Internet search engines and social networks contain vast amounts of information, some of which people would like to keep private
Nowadays, Internet search engines and social networks contain vast amounts of information, some of which people would like to keep private, ranging from news about the bankruptcy of a particular businessman to embarrassing photos from the past. This information can harm individuals and violate their right to privacy, widely recognized in both international and national law. In recent years, the problem has been widely covered by mass media, moreover, it has also come to the attention of international and regional organizations. For example, in 2012 the Committee of Ministers of the Council of Europe adopted a Recommendation on Search Engines, in which it noted that “search engines can become a threat to human rights and fundamental freedoms.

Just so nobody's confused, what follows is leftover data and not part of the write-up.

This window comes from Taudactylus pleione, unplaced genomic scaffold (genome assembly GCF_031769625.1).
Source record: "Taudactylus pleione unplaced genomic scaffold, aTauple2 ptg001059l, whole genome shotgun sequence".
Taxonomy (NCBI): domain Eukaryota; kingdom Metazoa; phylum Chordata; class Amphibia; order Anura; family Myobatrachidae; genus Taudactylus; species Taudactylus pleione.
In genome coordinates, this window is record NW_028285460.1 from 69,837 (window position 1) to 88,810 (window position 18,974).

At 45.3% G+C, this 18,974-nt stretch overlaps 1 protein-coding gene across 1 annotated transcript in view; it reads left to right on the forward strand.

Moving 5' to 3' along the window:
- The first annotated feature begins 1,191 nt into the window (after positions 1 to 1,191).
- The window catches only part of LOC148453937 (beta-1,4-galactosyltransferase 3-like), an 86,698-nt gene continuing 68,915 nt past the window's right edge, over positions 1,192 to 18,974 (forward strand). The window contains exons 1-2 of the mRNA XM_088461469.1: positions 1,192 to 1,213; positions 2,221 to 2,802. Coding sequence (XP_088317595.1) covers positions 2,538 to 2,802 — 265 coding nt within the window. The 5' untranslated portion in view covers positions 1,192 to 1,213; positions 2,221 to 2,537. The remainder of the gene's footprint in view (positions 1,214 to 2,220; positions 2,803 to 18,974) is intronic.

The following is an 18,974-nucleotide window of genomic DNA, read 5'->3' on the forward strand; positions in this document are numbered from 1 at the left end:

It is hardly possible to remove information from the Internet irretrievably. This fact reasonably raises concerns among users who are trying to regain control over their personal information: not many people would want a potential employer to see “those” photos from a rowdy student party.
In response to such a need, Article 17 of the European Union General Data Protection Regulation enshrined the “right to be forgotten”.
This article states that a data subject has the right to request the controller to delete, without undue delay, personal data relating to him or her, and the controller is obliged to delete their personal data without delay if at least one of the grounds listed in the article applies to the situation.
These would seem to be golden times: anyone can demand his or her information that is somehow inconsistent with his or her image to be removed from the network. If no one knows about the mistakes of the past, there is no need for a time machine!